Business writers explain this as an "about-face in consumerism" and a "lifestyle change." In fact, a growing number of families are weary of the pressure and stress of both husband and wife working and are ready to seize the opportunity to live at a standard they can afford with a single paycheck.

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What effect will this have on the church? If this is indeed the beginning of a "demographic sea change," churches will feel the impact of the departure of women from the work force as much as they were affected by the increase in the number of working women over the past 40 years. By 1990, 75 percent of American women ages 25 to 44 were employed. Think about what this meant for churches:

Church ministries were short of volunteers. Previously, churches relied heavily on women to teach Sunday school, staff vacation Bible schools, provide social services, and do the majority of volunteer services. But as women went to work, while at the same time retaining most of their household responsibilities, their availability to volunteer decreased. This required many churches to hire employees to do work that previously was done for free.

Attendance at Sunday evening services declined. Once, Sunday evening church services and midweek prayer meetings were a major staple of evangelical churches across America. As family schedules became busier, and as parents wanted to stay home more evenings with their children, evening church attendance dropped.

Church giving increased. For some two-paycheck families, especially those committed to tithing, a 10 percent contribution could be based on a larger figure. At the same time, churches had to raise more money to hire more staff. When this was combined with economic prosperity, inflation, and church growth in the 1970s and 1980s, church budgets rose at unprecedented rates. (It must be acknowledged, however, that increased income has not always produced increased giving. While some churches grew very large, percapita giving actually declined.)

Expectations increased. Working mothers wanted the best for their children in child-care, preschool, and elementary education; they also expected the best in the church nursery and in Sunday school. As women assumed increased responsibilities in their roles on the job, they expected increased roles and influence in the church. They became sensitized to gender issues and language, and that new sensitivity accompanied them to church on Sunday. Large numbers of women entered seminaries and expressed a sense of call to pastoral ministry.


What if the economists are right? Does this mean American churches will return to the 1950s in style? Certainly not; but there are some possibilities to consider:

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More volunteers. Churches may find they are able to recruit more volunteers from the ranks of formerly employed women who now have increased discretionary time, and they can expand ministries -especially during weekday business hours. But this will not happen automatically; women do not leave employment to become full-time, unpaid church staff.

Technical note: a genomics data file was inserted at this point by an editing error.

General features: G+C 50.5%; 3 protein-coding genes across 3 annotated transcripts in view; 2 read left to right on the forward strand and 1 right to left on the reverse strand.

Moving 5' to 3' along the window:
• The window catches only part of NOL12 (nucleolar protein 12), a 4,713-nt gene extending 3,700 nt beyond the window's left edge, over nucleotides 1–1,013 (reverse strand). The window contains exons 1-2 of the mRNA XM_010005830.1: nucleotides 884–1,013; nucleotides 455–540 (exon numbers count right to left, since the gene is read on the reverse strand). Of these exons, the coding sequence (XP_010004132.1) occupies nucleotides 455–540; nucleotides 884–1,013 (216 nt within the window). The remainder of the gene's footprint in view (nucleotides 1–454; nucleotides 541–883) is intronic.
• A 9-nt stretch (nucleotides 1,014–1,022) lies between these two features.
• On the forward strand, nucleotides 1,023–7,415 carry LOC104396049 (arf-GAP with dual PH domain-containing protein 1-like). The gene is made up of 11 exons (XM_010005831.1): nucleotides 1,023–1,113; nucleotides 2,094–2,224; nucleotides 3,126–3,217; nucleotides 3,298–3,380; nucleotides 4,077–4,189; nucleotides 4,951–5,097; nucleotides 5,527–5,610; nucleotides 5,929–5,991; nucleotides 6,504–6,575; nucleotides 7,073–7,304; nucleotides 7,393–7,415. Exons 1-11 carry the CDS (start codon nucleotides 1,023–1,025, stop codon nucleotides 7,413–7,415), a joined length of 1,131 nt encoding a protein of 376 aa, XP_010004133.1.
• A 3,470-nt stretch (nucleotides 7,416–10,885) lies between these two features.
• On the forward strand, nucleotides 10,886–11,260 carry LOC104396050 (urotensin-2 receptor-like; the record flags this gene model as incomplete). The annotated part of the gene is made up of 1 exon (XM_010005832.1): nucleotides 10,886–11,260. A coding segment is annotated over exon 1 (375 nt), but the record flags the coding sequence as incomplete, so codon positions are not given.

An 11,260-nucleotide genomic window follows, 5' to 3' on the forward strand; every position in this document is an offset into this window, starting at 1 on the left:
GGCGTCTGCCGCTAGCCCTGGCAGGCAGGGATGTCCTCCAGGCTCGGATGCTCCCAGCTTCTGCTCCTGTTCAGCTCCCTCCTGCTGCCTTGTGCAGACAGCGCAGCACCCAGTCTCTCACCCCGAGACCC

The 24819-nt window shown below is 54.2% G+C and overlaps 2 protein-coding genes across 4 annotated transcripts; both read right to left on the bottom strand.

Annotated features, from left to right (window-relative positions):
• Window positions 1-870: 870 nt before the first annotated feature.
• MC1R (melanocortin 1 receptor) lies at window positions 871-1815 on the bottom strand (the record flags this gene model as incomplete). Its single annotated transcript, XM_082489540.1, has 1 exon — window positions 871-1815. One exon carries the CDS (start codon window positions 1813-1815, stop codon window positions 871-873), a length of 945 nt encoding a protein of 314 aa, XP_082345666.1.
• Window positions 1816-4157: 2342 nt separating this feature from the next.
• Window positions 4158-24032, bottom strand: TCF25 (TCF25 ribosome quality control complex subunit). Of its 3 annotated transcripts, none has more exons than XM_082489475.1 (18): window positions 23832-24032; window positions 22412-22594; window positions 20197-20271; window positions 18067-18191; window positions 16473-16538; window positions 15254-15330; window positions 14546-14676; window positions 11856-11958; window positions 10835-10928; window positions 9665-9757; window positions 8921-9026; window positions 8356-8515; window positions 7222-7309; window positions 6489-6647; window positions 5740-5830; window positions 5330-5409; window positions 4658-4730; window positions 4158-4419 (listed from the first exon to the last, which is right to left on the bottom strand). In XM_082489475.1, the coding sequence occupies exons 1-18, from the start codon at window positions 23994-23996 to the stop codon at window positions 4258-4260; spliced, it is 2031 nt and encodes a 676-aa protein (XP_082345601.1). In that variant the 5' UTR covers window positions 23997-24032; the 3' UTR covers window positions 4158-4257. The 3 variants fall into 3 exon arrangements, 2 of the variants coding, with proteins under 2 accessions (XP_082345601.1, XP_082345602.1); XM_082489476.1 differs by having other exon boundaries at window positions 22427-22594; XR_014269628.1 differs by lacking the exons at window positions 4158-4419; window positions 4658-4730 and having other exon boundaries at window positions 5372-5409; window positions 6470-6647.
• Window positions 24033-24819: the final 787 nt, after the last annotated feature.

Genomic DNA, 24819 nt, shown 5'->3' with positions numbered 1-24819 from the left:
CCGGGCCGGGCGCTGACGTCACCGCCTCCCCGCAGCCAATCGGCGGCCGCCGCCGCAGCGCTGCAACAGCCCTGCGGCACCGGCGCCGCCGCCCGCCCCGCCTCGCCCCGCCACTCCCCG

Less money. Churches are already struggling with budget deficits. The reasons are many and may include the increased unemployment of recent years, deflation, the downsizing of companies, families who are focusing on debt reduction, a lower percentage of contributions coming from baby boomers than from their parents, increases in designated giving, and financial and employment fears of older parishioners who were once the church's strongest contributors.

The return home of working women could equal or exceed any of these factors. When a couple makes the major decision to switch from being a double- to a single paycheck household, the family budget must be rewritten. Be assured that the household committed to a lower standard of living -to one car instead of two, and to saving rather than spending—will not maintain or increase their giving to the church.

Pastors and boards must be careful not to interpret smaller offerings as declining commitment. Rather, it may be that Christian commitment is a determining factor in lifestyle changes that are producing 50 percent reductions in offerings.

Smaller church staffs. Protestant church staffs have grown enormously in the last half-century. In the late 1940s and early 1950s, even the largest churches often had only one full-time pastor. Multiple staff usually meant a secretary, custodian, and part-time music minister. When the baby boom and parachurch movement brought attention to youth ministry, youth pastors were added to thousands of church staffs. Since then, specialties have proliferated, and there are now pastors to singles, seniors, children, and more—even computer pastors and multi-media pastors.

One rationale attributes this increase to the needs of growing numbers of people and increasing specialized programs. Perhaps the real reasons are the explosion of graduates from Christian colleges and seminaries who needed jobs and the increased affluence of suburban churches that could afford to hire them.